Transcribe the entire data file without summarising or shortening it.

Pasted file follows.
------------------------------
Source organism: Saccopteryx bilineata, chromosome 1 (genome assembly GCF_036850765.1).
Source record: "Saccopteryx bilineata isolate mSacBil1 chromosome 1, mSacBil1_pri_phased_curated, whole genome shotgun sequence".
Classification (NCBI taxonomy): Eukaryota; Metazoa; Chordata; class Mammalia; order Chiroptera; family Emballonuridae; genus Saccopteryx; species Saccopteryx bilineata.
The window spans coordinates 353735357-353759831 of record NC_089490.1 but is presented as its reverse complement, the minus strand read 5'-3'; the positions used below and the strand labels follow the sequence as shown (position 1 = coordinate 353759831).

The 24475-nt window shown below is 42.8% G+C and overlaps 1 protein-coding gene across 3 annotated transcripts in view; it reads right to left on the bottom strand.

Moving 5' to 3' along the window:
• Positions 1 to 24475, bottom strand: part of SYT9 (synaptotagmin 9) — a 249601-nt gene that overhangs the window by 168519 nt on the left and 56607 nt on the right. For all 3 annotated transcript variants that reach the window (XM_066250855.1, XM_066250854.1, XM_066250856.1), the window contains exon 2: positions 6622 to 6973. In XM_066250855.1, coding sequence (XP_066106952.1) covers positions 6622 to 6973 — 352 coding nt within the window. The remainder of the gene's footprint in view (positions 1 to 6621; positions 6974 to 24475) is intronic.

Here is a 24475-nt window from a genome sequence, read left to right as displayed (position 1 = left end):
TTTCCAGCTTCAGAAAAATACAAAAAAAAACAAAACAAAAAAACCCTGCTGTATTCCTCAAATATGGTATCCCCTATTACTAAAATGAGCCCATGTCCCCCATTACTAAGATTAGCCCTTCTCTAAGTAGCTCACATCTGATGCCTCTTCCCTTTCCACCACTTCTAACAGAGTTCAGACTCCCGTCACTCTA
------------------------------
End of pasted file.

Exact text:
Source organism: Saccopteryx bilineata, chromosome 1 (genome assembly GCF_036850765.1).
Source record: "Saccopteryx bilineata isolate mSacBil1 chromosome 1, mSacBil1_pri_phased_curated, whole genome shotgun sequence".
Classification (NCBI taxonomy): Eukaryota; Metazoa; Chordata; class Mammalia; order Chiroptera; family Emballonuridae; genus Saccopteryx; species Saccopteryx bilineata.
The window spans coordinates 353735357-353759831 of record NC_089490.1 but is presented as its reverse complement, the minus strand read 5'-3'; the positions used below and the strand labels follow the sequence as shown (position 1 = coordinate 353759831).

The 24475-nt window shown below is 42.8% G+C and overlaps 1 protein-coding gene across 3 annotated transcripts in view; it reads right to left on the bottom strand.

Moving 5' to 3' along the window:
• Positions 1 to 24475, bottom strand: part of SYT9 (synaptotagmin 9) — a 249601-nt gene that overhangs the window by 168519 nt on the left and 56607 nt on the right. For all 3 annotated transcript variants that reach the window (XM_066250855.1, XM_066250854.1, XM_066250856.1), the window contains exon 2: positions 6622 to 6973. In XM_066250855.1, coding sequence (XP_066106952.1) covers positions 6622 to 6973 — 352 coding nt within the window. The remainder of the gene's footprint in view (positions 1 to 6621; positions 6974 to 24475) is intronic.

Here is a 24475-nt window from a genome sequence, read left to right as displayed (position 1 = left end):
TTTCCAGCTTCAGAAAAATACAAAAAAAAACAAAACAAAAAAACCCTGCTGTATTCCTCAAATATGGTATCCCCTATTACTAAAATGAGCCCATGTCCCCCATTACTAAGATTAGCCCTTCTCTAAGTAGCTCACATCTGATGCCTCTTCCCTTTCCACCACTTCTAACAGAGTTCAGACTCCCGTCACTCTA